NPR receives $5.5M grant to expand collaborative journalism efforts

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NPR has received a $5.5 million grant to fund two regional newsrooms and a visual journalism pilot.

The three-year grant is from Eric and Wendy Schmidt, NPR announced in a Wednesday press release. Eric Schmidt is a former CEO of Google. The philanthropists previously donated $4.7 million to NPR to support two other regional newsrooms. 

NPR Chief of Staff Chris Turpin announced NPR’s plans to expand the regional newsrooms in February. The new grant will expand the number of newsrooms to seven by the end of the year with the addition of an Appalachia newsroom.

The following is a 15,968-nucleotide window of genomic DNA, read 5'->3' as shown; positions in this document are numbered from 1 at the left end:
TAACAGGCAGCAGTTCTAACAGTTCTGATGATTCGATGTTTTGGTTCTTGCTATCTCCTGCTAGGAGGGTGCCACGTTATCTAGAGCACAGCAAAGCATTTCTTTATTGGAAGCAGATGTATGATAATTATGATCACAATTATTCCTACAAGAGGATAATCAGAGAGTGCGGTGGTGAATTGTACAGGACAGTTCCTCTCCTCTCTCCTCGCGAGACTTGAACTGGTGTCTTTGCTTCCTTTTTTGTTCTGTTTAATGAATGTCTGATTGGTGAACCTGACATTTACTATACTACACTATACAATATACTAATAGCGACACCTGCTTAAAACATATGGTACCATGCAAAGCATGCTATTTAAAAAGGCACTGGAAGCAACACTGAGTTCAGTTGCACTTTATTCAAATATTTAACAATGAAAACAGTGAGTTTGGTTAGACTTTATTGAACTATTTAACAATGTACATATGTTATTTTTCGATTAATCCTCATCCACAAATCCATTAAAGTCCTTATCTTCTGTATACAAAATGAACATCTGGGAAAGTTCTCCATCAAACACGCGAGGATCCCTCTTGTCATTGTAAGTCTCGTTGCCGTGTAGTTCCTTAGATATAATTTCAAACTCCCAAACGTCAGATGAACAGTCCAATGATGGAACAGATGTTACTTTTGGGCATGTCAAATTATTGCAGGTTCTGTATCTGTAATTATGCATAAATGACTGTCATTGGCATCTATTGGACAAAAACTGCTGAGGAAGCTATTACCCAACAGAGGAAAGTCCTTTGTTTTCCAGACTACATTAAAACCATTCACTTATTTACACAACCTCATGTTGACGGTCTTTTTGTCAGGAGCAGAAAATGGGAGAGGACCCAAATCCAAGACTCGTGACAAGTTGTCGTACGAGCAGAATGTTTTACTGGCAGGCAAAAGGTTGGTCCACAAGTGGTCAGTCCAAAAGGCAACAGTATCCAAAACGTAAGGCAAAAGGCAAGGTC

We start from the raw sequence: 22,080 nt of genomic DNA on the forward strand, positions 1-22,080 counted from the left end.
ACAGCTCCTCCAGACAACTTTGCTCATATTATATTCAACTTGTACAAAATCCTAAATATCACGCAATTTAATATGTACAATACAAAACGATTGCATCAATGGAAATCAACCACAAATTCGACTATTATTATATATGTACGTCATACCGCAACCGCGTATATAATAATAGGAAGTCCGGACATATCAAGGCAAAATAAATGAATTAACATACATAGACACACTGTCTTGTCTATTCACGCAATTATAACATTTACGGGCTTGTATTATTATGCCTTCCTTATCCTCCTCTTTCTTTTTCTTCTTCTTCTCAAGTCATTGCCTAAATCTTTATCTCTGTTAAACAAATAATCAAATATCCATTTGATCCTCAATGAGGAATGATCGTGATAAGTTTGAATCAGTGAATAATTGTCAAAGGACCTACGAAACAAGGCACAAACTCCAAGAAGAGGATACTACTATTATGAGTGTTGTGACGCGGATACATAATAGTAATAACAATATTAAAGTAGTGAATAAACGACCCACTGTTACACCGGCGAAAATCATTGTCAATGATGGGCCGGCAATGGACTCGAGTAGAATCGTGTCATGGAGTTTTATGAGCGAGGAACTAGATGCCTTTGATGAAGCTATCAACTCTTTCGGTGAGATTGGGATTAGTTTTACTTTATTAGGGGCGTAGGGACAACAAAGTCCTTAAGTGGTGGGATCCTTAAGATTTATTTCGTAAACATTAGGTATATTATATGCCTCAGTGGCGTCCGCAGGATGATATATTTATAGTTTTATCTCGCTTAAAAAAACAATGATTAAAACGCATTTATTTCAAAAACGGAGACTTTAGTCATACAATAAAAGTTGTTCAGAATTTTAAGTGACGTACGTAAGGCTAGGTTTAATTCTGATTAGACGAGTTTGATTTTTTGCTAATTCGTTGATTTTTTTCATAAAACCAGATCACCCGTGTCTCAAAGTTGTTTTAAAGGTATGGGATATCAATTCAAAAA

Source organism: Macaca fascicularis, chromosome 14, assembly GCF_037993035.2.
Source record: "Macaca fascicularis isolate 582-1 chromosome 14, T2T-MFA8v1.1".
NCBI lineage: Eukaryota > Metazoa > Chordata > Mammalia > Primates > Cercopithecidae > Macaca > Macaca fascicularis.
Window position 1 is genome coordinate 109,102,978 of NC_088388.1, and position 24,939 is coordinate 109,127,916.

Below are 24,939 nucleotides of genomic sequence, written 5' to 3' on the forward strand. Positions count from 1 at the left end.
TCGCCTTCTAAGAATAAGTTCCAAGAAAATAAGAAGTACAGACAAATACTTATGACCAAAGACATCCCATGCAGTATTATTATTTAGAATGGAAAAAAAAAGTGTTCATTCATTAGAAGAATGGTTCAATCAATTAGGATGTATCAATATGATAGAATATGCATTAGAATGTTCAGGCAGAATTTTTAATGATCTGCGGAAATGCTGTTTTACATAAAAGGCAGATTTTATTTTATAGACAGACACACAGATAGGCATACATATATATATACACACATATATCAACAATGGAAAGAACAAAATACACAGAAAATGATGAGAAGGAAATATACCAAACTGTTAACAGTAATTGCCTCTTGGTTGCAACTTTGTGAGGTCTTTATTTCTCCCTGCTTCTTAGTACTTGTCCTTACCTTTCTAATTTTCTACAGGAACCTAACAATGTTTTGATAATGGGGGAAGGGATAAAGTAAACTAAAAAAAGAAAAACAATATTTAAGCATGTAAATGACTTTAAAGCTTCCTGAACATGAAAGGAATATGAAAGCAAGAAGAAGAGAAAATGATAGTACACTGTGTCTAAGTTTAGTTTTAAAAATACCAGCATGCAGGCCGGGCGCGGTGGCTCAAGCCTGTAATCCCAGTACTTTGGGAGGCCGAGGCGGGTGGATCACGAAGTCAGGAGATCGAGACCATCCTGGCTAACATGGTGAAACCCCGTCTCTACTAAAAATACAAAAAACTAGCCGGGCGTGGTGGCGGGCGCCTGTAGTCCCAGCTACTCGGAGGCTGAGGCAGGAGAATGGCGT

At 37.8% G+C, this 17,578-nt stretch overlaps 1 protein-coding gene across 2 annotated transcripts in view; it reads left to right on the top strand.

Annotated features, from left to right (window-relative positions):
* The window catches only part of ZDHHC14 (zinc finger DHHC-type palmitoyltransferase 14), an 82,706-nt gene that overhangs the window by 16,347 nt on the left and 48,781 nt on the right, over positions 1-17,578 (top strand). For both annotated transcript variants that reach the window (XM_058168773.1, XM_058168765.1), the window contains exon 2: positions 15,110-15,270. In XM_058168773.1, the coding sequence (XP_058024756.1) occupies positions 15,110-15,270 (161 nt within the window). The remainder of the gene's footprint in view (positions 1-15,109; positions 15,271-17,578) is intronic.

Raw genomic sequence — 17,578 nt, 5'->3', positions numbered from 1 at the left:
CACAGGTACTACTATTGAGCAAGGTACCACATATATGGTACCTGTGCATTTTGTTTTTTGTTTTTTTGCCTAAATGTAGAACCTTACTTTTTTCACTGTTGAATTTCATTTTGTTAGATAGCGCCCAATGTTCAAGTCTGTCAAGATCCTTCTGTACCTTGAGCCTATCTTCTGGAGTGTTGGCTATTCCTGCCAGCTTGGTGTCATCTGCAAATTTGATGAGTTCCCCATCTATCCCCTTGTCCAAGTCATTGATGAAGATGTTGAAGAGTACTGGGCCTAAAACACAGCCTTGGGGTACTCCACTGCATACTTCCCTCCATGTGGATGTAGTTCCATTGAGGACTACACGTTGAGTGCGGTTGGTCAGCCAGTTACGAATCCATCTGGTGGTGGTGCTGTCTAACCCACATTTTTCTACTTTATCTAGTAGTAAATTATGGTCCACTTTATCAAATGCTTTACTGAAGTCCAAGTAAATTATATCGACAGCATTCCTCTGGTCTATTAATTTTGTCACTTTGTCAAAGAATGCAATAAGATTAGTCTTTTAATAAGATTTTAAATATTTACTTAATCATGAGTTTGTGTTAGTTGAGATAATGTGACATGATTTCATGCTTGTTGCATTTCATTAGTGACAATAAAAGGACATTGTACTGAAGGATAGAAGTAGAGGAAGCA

The funds will also support the Mountain West News Bureau, an existing public radio journalism collaboration of 14 stations in Colorado, Idaho, Nevada, New Mexico, Utah and Wyoming. The collaboration will become one of NPR’s regional newsrooms in its Collaborative Journalism Network. 

NPR will also begin working with another existing public radio regional journalism collaborative: the nine-station New England News Collaborative. The collaborative will begin a pilot project to increase short-form video news coverage. The pilot will “provide training and mentorship to build visual storytelling capacity and knowledge of best practices for digital platforms,” according to the release.

“Local news organizations are essential to our communities, providing not only a sense of identity and connection but also a spotlight on local challenges like land rights, voting abuses, the impact of extractive industries and air and water quality,” Wendy Schmidt, co-founder and president of the Schmidt Family Foundation, said in the release. “Eric and I believe deeply in investing in NPR’s work to strengthen our democracy, protect human rights, expose wrongs and uplift voices that deserve to be heard.”

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